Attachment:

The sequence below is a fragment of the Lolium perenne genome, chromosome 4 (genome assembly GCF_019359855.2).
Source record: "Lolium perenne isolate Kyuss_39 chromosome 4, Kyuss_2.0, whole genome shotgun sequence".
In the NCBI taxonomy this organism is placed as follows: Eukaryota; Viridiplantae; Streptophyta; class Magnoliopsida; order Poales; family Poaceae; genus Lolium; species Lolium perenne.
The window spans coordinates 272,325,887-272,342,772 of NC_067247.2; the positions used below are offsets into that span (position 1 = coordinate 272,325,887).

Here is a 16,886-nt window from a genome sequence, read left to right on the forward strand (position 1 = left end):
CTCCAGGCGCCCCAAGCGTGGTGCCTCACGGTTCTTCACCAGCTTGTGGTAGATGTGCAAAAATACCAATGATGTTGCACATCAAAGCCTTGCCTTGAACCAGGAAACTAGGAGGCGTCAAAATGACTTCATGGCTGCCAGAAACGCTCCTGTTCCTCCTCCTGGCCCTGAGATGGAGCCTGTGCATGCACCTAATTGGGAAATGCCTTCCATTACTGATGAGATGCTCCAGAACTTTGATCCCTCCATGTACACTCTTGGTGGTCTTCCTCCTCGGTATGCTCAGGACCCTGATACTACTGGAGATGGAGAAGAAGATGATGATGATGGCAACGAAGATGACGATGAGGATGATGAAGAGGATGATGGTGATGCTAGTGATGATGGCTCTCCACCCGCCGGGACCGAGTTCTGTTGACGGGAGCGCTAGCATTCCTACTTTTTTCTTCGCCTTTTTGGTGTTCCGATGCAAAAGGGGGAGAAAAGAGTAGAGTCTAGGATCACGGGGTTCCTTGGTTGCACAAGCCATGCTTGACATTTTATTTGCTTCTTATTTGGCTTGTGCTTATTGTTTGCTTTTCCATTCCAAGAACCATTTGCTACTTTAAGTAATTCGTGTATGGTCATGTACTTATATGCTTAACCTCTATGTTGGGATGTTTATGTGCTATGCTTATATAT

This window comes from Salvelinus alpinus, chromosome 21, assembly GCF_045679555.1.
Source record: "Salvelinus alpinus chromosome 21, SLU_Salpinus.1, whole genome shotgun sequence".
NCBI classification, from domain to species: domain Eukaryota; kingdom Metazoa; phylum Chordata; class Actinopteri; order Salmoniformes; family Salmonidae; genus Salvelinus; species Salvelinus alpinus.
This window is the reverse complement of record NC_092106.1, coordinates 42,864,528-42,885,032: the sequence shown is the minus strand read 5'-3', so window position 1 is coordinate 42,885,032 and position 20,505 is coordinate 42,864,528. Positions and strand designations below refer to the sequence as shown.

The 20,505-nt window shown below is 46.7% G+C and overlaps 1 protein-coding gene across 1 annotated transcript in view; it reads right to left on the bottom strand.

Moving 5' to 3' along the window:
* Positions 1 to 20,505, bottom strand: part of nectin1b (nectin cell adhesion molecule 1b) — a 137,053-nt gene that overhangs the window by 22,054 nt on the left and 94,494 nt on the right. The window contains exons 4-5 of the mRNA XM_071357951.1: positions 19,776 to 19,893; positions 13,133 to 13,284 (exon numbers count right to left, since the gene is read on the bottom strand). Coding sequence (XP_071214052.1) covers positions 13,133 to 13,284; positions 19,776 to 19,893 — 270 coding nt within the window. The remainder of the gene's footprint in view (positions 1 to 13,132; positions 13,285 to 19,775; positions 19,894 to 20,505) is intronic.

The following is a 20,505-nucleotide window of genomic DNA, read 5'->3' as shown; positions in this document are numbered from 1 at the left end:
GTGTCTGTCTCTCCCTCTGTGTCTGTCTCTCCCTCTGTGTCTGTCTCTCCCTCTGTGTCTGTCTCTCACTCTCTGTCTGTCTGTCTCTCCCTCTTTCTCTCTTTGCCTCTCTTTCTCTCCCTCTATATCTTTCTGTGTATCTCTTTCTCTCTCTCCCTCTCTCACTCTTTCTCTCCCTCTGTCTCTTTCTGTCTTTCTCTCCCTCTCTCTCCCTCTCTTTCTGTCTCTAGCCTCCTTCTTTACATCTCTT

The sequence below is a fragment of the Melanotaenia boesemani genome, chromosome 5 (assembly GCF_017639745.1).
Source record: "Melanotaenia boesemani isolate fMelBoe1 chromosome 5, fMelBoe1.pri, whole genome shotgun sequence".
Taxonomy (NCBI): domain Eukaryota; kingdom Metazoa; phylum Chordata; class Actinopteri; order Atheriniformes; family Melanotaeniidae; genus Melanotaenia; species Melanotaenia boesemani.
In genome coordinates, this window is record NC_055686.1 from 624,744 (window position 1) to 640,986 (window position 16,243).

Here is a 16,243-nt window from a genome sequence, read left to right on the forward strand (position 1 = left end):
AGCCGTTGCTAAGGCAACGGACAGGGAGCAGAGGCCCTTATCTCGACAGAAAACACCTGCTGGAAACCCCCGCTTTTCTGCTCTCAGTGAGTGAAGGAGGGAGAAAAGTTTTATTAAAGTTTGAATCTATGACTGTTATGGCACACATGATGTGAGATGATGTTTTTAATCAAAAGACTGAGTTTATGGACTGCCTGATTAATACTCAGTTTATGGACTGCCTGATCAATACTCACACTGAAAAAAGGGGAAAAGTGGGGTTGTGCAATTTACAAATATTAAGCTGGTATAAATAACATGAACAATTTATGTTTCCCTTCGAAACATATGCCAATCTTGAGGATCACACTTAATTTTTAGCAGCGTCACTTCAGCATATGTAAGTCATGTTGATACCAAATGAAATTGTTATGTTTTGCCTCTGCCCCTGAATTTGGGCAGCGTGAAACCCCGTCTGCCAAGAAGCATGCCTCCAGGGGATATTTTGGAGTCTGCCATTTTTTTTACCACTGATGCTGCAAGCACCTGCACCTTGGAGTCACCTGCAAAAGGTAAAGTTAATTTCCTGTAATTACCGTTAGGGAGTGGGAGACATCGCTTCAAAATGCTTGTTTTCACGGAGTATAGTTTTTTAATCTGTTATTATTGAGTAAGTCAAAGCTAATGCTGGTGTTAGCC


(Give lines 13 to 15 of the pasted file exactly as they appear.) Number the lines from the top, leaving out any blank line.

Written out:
* Positions 1 to 20,505, bottom strand: part of nectin1b (nectin cell adhesion molecule 1b) — a 137,053-nt gene that overhangs the window by 22,054 nt on the left and 94,494 nt on the right. The window contains exons 4-5 of the mRNA XM_071357951.1: positions 19,776 to 19,893; positions 13,133 to 13,284 (exon numbers count right to left, since the gene is read on the bottom strand). Coding sequence (XP_071214052.1) covers positions 13,133 to 13,284; positions 19,776 to 19,893 — 270 coding nt within the window. The remainder of the gene's footprint in view (positions 1 to 13,132; positions 13,285 to 19,775; positions 19,894 to 20,505) is intronic.

The following is a 20,505-nucleotide window of genomic DNA, read 5'->3' as shown; positions in this document are numbered from 1 at the left end:
GTGTCTGTCTCTCCCTCTGTGTCTGTCTCTCCCTCTGTGTCTGTCTCTCCCTCTGTGTCTGTCTCTCACTCTCTGTCTGTCTGTCTCTCCCTCTTTCTCTCTTTGCCTCTCTTTCTCTCCCTCTATATCTTTCTGTGTATCTCTTTCTCTCTCTCCCTCTCTCACTCTTTCTCTCCCTCTGTCTCTTTCTGTCTTTCTCTCCCTCTCTCTCCCTCTCTTTCTGTCTCTAGCCTCCTTCTTTACATCTCTT